Roy Behren (managing member of The Merger Fund) with Michael Sabat

And here's Michael Sabat with David Einhorn, the founder of Greenlight Capital who also finished 3rd in the one million dollar buy in at WSOP.

Ji-Mei Ma and Aleem Mawji of Nebula Capital

Here's Whitney Tilson's table.

Here's Paul Britton's table. Other table purchasers included Akin Gump Strauss Hauer & Feld, Sean Dobson and Roger Taylor of Amherst Securities, David Einhorn, Scott Litman and Christopher Beall of Highstar Capital, Integral Derivatives, Jacques Garibaldi of Landon Park Investments, Christopher English of Magnitude Capital, Martin Shkreli of MSMB Capital, Jason Mudrick of Mudrick Capital, Bill Ackman of Pershing Square Capital, Steve Kuhn of Pine River Capital, John Sabat of S.A. C. Capital, Michael Sabat of Sanford Bernstein, S. John Ryan of Seward & Kissel and Whitney Tilson of T2 Partners.

Here's Whitney Tilson striking a pose for us. That's Andy Frankenberger in the shot.

John Sabat from S.A.C. Capital with Whitney Tilson

And here's John Sabat again. He's Michael Sabat's brother in case you were wondering.

That's pro poker player Andy Frankenberger in action.

Here's Einhorn making a poker face.

Just before 9:20 p.m. Einhorn, who has played in the World Series of Poker, was knocked out of the tournament. Here he's getting some high fives. There were also prizes for those who eliminated Einhorn and Frankenberger.

(Left to Right) Roy Behren with Michael Doniger. Doniger is the poker player who knocked Einhorn out of the tournament.

Audrey McNiff (former Managing Director and co-head of Currency Sales at Goldman Sachs) and Candace Lau-Hansen (JPMorgan managing director)

Deirdre Swider with her dog Lela.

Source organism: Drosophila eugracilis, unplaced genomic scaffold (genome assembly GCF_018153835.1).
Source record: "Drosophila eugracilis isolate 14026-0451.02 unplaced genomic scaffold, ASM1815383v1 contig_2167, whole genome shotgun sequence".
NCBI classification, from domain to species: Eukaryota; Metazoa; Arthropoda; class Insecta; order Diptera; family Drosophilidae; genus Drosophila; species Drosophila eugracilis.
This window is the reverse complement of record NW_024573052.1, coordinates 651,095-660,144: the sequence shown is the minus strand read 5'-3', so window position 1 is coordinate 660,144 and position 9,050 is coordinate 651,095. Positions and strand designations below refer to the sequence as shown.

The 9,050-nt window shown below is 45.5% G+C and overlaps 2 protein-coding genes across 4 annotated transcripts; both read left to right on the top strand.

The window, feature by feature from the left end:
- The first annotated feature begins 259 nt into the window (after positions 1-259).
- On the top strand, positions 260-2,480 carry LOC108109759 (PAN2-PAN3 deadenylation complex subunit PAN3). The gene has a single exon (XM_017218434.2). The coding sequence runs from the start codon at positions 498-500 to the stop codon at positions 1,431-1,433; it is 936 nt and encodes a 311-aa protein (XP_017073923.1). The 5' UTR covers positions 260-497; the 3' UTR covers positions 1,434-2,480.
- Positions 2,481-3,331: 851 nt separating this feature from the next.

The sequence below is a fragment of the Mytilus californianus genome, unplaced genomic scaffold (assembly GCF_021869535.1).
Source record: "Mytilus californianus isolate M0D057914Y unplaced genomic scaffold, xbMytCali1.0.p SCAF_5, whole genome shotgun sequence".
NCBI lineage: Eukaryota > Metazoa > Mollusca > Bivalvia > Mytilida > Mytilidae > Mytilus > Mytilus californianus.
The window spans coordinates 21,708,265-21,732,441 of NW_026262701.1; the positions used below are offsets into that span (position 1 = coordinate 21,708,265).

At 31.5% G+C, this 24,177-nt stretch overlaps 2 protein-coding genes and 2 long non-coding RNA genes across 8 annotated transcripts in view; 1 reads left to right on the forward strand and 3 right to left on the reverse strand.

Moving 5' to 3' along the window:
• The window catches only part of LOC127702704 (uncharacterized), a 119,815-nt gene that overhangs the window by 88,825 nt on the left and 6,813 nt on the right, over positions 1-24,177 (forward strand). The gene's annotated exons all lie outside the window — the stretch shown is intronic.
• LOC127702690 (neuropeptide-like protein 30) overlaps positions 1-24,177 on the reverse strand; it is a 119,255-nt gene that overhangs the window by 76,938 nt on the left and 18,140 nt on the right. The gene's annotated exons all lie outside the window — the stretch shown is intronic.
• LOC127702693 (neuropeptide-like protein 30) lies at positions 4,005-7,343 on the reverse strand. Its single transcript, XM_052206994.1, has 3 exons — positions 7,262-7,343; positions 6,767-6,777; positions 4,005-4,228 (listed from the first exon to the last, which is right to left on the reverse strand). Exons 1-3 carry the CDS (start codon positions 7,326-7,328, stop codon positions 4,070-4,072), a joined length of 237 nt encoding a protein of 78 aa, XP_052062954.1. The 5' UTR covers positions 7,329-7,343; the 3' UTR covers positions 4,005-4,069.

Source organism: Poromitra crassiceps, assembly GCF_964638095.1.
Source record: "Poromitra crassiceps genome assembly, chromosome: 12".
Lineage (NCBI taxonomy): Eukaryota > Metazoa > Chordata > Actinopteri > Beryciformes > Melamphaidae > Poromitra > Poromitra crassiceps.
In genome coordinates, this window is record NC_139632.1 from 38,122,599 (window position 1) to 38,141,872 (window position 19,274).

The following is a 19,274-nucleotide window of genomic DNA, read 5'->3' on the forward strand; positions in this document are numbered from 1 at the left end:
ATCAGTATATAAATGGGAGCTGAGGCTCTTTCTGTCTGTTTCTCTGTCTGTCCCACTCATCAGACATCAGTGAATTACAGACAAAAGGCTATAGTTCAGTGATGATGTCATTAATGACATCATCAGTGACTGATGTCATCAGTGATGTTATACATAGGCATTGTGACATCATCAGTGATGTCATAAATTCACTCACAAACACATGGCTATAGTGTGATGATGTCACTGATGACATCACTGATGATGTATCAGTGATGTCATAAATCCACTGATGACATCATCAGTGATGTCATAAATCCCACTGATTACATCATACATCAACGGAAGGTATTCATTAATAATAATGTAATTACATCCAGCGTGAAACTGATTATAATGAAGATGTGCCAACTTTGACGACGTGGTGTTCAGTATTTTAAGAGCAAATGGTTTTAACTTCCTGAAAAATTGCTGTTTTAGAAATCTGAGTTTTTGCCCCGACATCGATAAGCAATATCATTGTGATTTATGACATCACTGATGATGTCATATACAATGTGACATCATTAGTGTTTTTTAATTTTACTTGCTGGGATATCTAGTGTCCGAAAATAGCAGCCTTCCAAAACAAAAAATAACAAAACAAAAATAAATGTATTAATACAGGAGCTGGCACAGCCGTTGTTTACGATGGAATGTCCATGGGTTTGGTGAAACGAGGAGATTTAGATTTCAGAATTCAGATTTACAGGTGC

Magnitude Capital's Christina McCasland and Milagros Bernabo

(Left to Right) Shankar Murugavell (Mudrick Capital), Ryan Bretrell (Royal Capital) and Aaron Zimmerman (Pine River Capital Management)

(Left to Right) Tia Breakley (Blackstone), Cassandra Metz and Dana Muldrow

(Left to Right) Sid Ahluwalia (The Carlyle Group), Andrew Myers and Matt Humbaugh

(Left to Right) Blackstone's Maria Dedios, Roberta Steele and Maggie DeFilippo

(Left to Right) Frank Curzio, Jiayi Chen, Tom Dyson and Gregg Hamerschlag (Chairman and CEO of Primary Wave Media)

(Left to Right) Kwane Thomas (institutional trading VP at Sanford Bernstein) and Quintano Downes (Principal at Kipling Jones & Co.)

(Left to Right) Ross Behren, Brandon Lawrence (The Madison Square Garden Company), Brian Stutman and Tia Breakley (Blackstone) all playing Blackjack.

Guests enjoyed a bunch of different casino games. The craps table was particularly popular.

At the event, there was a silent auction.

There was a lot of autographed sports memorabilia up for grabs.

There was also a live auction, which featured dinner for 12 in your home from Rao's in New York and a luxury villa in Anguilla, just to a name couple of items.

And, yes, there was plenty of food being served.

Yum.

And drinks, too.

Of course, all the fun and games was for a much bigger cause. Check out this informational video about the work REACH does.

Want to see Wall Street doing more charitable work?